At the same time we are experiencing a luxury of quality and quantity of work available throughout the American wrestling scene, the quality of WWE’s current product has reached lows not seen since the early 1990s. That poor quality is often attributed to the lack of competition; there is no legitimate number two promotion after WWE. WCW is dead and TNA never broke through to that level. But it’s not true that there isn’t a legitimate number two promotion. It’s just that the number two promotion is the American indies.

A drawing main event of Rey Mysterio vs. Low-Ki is evidence of that. They are two men who no major promotion ever valued appropriately. In this space, in this era, they are legitimate stars. It isn’t nostalgia alone that sold nearly 2,000 tickets to this event. Both men can still work. Both men still appeal to that fan that became the foundation for the explosion of the type of wrestling that Rey brought to a Monday night audience and Low-Ki nurtured, both of which paved the way for what is modern professional wrestling. They paved the way that stops, for tonight, to see them work against each other.

The buzz in the building is palpable. As they wait for Rey Mysterio to enter, the crowd clearly realizes they are about to be in the presence of greatness. And when he enters, Rey shows that he, too, understands why these people have paid relatively high ticket prices to see him. He works the crowd and refuses to treat this night like Demolition might have viewed an appearance at the Rec Center.

Unfortunately, despite the grind it took Low-Ki to make the career he has, he carries himself like a Mysterio-level performer. He enters the ring second, even though he’s facing a legend. And, for long-time Low-Ki observers, it’s clear Low-Ki dictates how the match is going to go. The match segments are not generally built to Rey’s strengths but instead, regrettably, to the kind of sequences Low-Ki likes. Regardless, even Low-Ki knows what the crowd came to see. Ultimately, he and Rey build the match around the fans’ anticipation of seeing the masked superstar hit his signature spot, the 619. The combatants tease the spot early and the Rec Center nearly explodes, though the smiles on their faces as Rey misses the move show that they know the time was not right. It is twenty-one minutes into the match before Rey unsuccessfully attempts the 619 again. Of course, the second missed 619 only confirms that a third is coming. It does, Rey follows it up with a frog splash, and the Rahway, New Jersey Rec Center is awash in Eddie chants and the delight of fulfilled expectations.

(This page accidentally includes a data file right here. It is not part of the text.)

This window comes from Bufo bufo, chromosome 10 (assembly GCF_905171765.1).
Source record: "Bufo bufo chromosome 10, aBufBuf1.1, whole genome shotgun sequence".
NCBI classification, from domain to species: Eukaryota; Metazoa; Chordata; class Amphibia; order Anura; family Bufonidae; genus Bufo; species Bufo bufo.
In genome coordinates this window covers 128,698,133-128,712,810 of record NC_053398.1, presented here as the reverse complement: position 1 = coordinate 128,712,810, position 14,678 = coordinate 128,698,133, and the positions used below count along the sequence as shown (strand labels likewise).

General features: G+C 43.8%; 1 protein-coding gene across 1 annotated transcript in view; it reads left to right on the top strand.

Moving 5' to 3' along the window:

The match itself tries to disprove my theory. It essentially is that Demolition match I saw at the Virginia State Fair: a big entrance, stalling between the signature spots, and an ending that sent the crowd home with a smile. But Rey and Low-Ki is a dream match not because they never wrestled each other when they were at the height of their powers. It’s a dream match because they are two performers who were integral parts in creating a reality for wrestlers in which they can make their own way. They have helped create a reality in which they make a living without ever having to earn money outside of the ring. That’s the dream. And it doesn’t have to only come true in the WWE Universe. The dream still lives on a Saturday night in the Rec Center in Rahway, New Jersey.